Georgia DCS adopts a person-centered framework to aims to refine its organizational model


ATLANTA -  The Georgia Department of Community Supervision (DCS) has implemented a Person-Centered Framework into its organizational model. This framework entails an added focus on treating those we supervise with courtesy, dignity, and respect. 


DCS Commissioner Micheal Nail states: “We are in the people business, and rather define someone by their crime or conviction, we recognize people as unique individuals with their own strengths, needs, and goals.”


A culmination of several evidence-based strategies has built a strong foundation for the DCS Person-Centered Framework. DCS has adopted a Trauma-Informed Care (TIC) model, launched the Enhanced Supervision Program (ESP), and began utilizing Supervisee Pulse Surveys. These initiatives have improved services by increasing our understanding of individual circumstances, promoting success among supervisees, and including their feedback into policy decisions. 


To facilitate this framework, DCS partnered with the Urban Institute (UI) and the American Probation and Parole Association (APPA) to conduct a Procedural Justice (PJ) pilot study. Procedural Justice is a set of principles designed to assist authority figures in treating people with fairness and respect. Positive results from the pilot program recommend pursuing statewide implementation of the framework.


“The overall success of this pilot program relied heavily on the tremendous efforts of our staff and the collaboration with the Urban Institute, and the American Probation and Parole Association,” said Dr. Nicholas Powell, Director of Strategic Planning and Research for the Department. “It is important to note that this organizational framework does not change our supervision model, it serves as an additional tool to enhance the great work and accountability that DCS continues to provide through effective supervision” he further adds.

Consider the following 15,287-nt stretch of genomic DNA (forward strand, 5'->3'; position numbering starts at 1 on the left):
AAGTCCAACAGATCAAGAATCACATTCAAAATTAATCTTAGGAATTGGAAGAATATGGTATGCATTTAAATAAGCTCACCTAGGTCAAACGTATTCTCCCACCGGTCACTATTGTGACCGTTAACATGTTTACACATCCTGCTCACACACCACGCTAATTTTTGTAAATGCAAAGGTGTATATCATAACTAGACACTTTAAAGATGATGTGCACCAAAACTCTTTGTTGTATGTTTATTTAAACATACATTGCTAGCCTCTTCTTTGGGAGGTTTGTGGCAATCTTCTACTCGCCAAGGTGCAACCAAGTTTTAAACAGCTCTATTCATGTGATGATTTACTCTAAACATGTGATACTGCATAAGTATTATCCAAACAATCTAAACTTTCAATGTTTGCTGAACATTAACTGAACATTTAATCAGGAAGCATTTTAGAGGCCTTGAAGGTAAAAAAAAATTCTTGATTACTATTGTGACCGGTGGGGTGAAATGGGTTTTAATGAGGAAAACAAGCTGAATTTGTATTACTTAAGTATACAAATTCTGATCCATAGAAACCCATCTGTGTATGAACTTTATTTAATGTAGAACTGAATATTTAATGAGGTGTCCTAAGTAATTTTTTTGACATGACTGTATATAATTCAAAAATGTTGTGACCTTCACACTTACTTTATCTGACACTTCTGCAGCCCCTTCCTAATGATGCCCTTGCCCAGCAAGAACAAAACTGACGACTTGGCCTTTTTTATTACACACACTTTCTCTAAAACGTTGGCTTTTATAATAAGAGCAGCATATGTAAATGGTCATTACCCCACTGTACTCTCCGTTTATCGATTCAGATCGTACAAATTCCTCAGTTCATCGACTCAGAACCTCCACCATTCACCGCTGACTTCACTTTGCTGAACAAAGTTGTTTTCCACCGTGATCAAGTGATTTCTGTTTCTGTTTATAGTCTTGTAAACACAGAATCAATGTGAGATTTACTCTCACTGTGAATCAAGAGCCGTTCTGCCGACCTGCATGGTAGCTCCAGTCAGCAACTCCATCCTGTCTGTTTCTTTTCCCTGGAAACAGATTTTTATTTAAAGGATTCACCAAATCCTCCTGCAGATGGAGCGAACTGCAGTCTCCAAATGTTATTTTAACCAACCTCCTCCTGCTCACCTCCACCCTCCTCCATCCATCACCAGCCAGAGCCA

In the coming weeks, DCS will comprise focus groups and action teams to ensure this person-centered framework is implemented with fidelity and metrics to assess programmatic success. 


About The Georgia Department of Community Supervision:


The Department of Community Supervision is responsible for the community-based supervision of more than 200,000 adult felony offenders, and Class A and Class B designated juvenile offenders.


It is the mission of the Georgia Department of Community Supervision to protect and serve all Georgia citizens through effective and efficient offender supervision in our communities while providing opportunities for successful outcomes. DCS employs evidence-based practices to hold offenders accountable and reduce the state’s recidivism rate. For more information, visit 


Media Contacts:


Brian Tukes, Director of External Affairs

Georgia Department of Community Supervision 



Jamelle Washington, Public Information Officer 

Georgia Department of Community Supervision